Separate & Sustain
County Employees Retirement System (CERS) Pensions
About the Issue

Retirement Stability

County Employees Retirement System (CERS)

CERS makes up 63% of the total membership in Kentucky Retirement Systems (KRS) and 73% of its assets. Learn More

Sustain & Separate CERS

CERS makes up 63% of the total membership in Kentucky Retirement Systems (KRS) and 73% of the assets. But only six seats have been given to CERS representatives on the KRS Board comprised of seventeen members, and CERS has no representation on the KRS investment board. CERS members and employees believe that this lack of representation could harm the future stability of the CERS system – a pension system within KRS that is neither in crisis nor weak.

 

The County Employees Retirement System (CERS) has seen its funding ratio increase and its employer contributions decrease, since the passing of Senate Bill 2 in 2013. In fact, CERS has the probability of becoming fully-funded by 2043.
Unlike the upward mobility that CERS displays, the Kentucky Employees Retirement Systems (KERS) has had a decrease in their funding ratio. KRS admin. expenses increased 245% from FY 2000-2016. At this stage, KERS is the worst-funded system in the country.

The chart above shows CERS over 61% while KERS is funded well below 30%. Separating CERS from KRS will help to ensure the long-term solvency of CERS.
According to the asset liability study performed by R.V. Kuhns, Inc., KERS is set to undergo financial hurdles of “persistent funding shortfalls, elevated contribution levels, unsustainable payout ratios and in the worst-case scenario, the potential for the complete depletion of the asset base.” Removing CERS from the necessary conversation taking place on KERS allows our legislators to focus their energy on fixing these very real problems that remain within KRS.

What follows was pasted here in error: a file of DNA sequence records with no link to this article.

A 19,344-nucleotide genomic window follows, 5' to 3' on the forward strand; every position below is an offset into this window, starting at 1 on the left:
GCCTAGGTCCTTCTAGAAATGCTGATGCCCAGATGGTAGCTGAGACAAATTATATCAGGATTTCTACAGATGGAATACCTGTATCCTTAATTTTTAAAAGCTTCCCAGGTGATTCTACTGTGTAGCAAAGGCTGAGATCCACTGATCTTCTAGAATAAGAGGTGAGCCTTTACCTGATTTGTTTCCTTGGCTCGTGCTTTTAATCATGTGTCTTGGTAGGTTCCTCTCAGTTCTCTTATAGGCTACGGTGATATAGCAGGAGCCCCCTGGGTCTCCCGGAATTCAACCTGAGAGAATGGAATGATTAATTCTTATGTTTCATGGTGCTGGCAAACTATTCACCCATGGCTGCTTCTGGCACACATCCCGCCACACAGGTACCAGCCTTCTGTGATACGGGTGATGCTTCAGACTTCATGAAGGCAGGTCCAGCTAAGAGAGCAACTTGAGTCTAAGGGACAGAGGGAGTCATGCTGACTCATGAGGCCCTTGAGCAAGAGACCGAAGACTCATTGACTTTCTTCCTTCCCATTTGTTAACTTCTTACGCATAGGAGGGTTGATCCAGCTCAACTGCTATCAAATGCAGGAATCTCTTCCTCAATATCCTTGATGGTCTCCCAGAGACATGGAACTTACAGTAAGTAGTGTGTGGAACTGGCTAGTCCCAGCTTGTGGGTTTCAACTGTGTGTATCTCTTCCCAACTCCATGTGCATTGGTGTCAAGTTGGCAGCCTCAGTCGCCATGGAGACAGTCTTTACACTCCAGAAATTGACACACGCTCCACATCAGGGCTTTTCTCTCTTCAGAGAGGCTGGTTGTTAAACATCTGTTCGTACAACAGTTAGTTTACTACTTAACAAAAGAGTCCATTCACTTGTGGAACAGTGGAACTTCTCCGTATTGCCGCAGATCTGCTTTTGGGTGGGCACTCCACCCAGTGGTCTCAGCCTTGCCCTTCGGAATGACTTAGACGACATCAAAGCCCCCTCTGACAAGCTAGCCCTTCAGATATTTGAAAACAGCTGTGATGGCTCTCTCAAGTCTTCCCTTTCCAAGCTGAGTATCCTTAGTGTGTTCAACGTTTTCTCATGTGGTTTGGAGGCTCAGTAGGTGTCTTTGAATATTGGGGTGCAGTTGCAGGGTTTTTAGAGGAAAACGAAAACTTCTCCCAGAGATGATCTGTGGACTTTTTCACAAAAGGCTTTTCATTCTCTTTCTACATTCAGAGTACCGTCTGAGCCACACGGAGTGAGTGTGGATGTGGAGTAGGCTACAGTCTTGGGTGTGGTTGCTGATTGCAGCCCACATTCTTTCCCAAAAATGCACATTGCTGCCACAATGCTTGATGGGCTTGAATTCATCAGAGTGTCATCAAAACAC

Helping CERS Continue to Grow

The coalition supports the long-term stability of CERS through local control of local pensions. By separating CERS from KRS and
sustaining the CERS retirement plans, we ensure that the needs of CERS members will be met and that CERS will continue on its current path of growth for years to come. Separation with excessive changes is not ideal as unnecessary changes to the CERS structure  create unnecessary risk for those who depend on these funds.

Supported by: Kentucky League of Cities, Kentucky Professional Firefighters IAFF, Kentucky Municipal Utilities Association, Kentucky Association of Counties, Kentucky School Boards Association, Kentucky Professional Firefighters Association, Kentucky Association of Chiefs of Police, Kentucky Fraternal Order of Police, Kentucky Magistrates and Commissioners Association, Kentucky County Judge/Executive Association, Kentucky Sheriff’s Association, Kentucky Association of Circuit Court Clerks, Kentucky Coroner’s Association, Kentucky Jailers Association, Kentucky Black Caucus of Local Elected Officials, Kentucky City/County Management Association, Kentucky County Clerks Association, Kentucky Government Finance Officers Association, Kentucky Municipal Clerks Association, Kentucky Occupational License Association, Kentucky Recreation and Park Society, Municipal Attorneys Association of Kentucky, Kentucky Association of Fire Chiefs, Kentucky Association of School Superintendents, Kentucky Education Association